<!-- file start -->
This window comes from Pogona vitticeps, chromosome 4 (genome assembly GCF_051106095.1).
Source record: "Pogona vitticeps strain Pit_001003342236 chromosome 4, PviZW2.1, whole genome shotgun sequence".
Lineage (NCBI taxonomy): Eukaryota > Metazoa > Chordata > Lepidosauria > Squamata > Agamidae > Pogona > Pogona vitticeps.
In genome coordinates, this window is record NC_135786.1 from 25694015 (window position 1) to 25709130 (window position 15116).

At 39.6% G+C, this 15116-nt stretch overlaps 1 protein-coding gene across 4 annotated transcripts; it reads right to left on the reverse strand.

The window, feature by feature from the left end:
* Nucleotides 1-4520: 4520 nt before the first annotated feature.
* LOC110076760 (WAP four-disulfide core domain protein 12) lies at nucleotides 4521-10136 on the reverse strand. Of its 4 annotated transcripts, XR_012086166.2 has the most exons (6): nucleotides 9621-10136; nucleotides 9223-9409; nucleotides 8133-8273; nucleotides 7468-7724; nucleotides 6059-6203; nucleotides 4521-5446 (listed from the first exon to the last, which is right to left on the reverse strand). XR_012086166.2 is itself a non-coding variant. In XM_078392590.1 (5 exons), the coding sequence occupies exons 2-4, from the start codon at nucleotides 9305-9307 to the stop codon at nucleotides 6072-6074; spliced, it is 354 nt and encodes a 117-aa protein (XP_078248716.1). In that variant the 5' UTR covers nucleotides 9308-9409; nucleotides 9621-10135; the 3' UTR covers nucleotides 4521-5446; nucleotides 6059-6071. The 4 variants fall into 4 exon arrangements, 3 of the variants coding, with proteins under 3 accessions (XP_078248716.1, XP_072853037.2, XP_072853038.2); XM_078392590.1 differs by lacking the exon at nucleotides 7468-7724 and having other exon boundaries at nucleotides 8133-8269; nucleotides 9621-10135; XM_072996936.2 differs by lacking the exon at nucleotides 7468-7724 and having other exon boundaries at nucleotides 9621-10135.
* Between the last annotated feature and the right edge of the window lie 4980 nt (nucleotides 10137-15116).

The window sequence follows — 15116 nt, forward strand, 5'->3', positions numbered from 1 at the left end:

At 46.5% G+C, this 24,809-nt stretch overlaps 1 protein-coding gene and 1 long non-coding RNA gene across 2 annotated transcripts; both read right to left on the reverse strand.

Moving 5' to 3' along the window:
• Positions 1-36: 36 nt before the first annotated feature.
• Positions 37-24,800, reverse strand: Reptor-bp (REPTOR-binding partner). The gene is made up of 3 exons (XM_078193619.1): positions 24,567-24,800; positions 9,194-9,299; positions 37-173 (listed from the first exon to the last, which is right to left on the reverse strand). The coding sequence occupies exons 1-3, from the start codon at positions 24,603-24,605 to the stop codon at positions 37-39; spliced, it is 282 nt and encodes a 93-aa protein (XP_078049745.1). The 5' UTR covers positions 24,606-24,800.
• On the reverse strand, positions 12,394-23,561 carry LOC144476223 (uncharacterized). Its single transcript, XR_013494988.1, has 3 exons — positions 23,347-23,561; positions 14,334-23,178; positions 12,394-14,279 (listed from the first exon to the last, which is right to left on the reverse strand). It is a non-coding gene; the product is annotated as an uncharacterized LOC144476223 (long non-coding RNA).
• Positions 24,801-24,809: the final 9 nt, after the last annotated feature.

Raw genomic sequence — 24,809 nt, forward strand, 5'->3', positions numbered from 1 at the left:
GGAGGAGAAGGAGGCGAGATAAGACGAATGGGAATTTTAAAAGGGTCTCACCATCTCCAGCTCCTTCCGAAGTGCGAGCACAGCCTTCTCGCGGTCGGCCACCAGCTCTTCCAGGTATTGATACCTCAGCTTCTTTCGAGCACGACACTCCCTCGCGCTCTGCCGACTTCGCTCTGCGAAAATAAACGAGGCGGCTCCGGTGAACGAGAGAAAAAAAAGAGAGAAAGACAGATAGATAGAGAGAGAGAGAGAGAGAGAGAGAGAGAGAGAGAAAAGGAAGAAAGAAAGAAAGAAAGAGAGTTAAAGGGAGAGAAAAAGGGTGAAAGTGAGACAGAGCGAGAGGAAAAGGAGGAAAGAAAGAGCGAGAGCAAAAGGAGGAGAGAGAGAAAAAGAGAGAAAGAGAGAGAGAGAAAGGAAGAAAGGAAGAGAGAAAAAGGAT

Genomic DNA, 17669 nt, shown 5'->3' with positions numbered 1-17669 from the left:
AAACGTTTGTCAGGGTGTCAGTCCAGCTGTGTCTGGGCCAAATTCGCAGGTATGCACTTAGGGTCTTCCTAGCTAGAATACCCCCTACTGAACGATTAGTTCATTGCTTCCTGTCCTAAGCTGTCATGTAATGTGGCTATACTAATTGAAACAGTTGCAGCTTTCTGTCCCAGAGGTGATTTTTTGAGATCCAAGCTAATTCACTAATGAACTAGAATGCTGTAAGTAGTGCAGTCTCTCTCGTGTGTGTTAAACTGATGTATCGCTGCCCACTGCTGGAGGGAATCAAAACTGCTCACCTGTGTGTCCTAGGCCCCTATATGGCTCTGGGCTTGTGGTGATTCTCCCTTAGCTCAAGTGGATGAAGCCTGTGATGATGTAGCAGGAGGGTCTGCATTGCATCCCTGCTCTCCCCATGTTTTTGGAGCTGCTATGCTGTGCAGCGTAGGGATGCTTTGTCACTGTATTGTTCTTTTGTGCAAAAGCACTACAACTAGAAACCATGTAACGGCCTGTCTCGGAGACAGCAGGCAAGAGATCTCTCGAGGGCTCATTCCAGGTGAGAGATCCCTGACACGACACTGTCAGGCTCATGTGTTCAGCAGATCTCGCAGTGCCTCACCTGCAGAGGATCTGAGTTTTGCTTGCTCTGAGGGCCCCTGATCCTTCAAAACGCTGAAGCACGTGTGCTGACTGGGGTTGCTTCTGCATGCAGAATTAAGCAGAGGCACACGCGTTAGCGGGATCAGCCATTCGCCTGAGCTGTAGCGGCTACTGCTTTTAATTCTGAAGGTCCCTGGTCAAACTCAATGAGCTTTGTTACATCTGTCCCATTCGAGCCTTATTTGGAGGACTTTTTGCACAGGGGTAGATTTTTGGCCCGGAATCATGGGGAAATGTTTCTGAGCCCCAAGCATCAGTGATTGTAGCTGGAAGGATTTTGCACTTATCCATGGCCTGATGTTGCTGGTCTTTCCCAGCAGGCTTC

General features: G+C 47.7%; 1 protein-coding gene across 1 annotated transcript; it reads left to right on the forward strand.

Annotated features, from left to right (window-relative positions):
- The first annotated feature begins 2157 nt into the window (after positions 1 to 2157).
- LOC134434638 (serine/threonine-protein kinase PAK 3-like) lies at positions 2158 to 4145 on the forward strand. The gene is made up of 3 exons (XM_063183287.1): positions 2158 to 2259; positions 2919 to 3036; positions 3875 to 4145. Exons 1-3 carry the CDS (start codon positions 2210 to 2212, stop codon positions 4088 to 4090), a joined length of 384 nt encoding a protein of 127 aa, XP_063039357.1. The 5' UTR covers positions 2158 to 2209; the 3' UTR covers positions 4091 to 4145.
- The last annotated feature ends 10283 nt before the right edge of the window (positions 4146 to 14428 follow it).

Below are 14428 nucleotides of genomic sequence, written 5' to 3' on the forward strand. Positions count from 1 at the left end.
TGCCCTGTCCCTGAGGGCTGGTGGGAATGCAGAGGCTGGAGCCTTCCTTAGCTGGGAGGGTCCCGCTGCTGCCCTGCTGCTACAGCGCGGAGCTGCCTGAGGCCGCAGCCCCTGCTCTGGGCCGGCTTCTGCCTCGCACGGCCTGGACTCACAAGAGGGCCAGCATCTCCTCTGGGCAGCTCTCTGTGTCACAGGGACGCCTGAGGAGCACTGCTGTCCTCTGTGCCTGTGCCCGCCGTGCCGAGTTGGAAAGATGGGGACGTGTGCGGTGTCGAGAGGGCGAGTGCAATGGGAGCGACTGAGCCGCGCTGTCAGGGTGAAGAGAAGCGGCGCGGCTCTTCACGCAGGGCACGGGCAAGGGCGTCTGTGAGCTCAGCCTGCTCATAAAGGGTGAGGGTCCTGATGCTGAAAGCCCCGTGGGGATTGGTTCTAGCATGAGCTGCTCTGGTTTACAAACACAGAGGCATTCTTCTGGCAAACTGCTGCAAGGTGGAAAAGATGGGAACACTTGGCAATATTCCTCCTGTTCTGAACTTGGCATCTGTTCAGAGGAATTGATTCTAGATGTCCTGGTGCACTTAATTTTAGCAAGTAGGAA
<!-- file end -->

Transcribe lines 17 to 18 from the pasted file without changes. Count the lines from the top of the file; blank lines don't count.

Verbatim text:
Raw genomic sequence — 24,809 nt, forward strand, 5'->3', positions numbered from 1 at the left:
GGAGGAGAAGGAGGCGAGATAAGACGAATGGGAATTTTAAAAGGGTCTCACCATCTCCAGCTCCTTCCGAAGTGCGAGCACAGCCTTCTCGCGGTCGGCCACCAGCTCTTCCAGGTATTGATACCTCAGCTTCTTTCGAGCACGACACTCCCTCGCGCTCTGCCGACTTCGCTCTGCGAAAATAAACGAGGCGGCTCCGGTGAACGAGAGAAAAAAAAGAGAGAAAGACAGATAGATAGAGAGAGAGAGAGAGAGAGAGAGAGAGAGAGAGAAAAGGAAGAAAGAAAGAAAGAAAGAGAGTTAAAGGGAGAGAAAAAGGGTGAAAGTGAGACAGAGCGAGAGGAAAAGGAGGAAAGAAAGAGCGAGAGCAAAAGGAGGAGAGAGAGAAAAAGAGAGAAAGAGAGAGAGAGAAAGGAAGAAAGGAAGAGAGAAAAAGGAT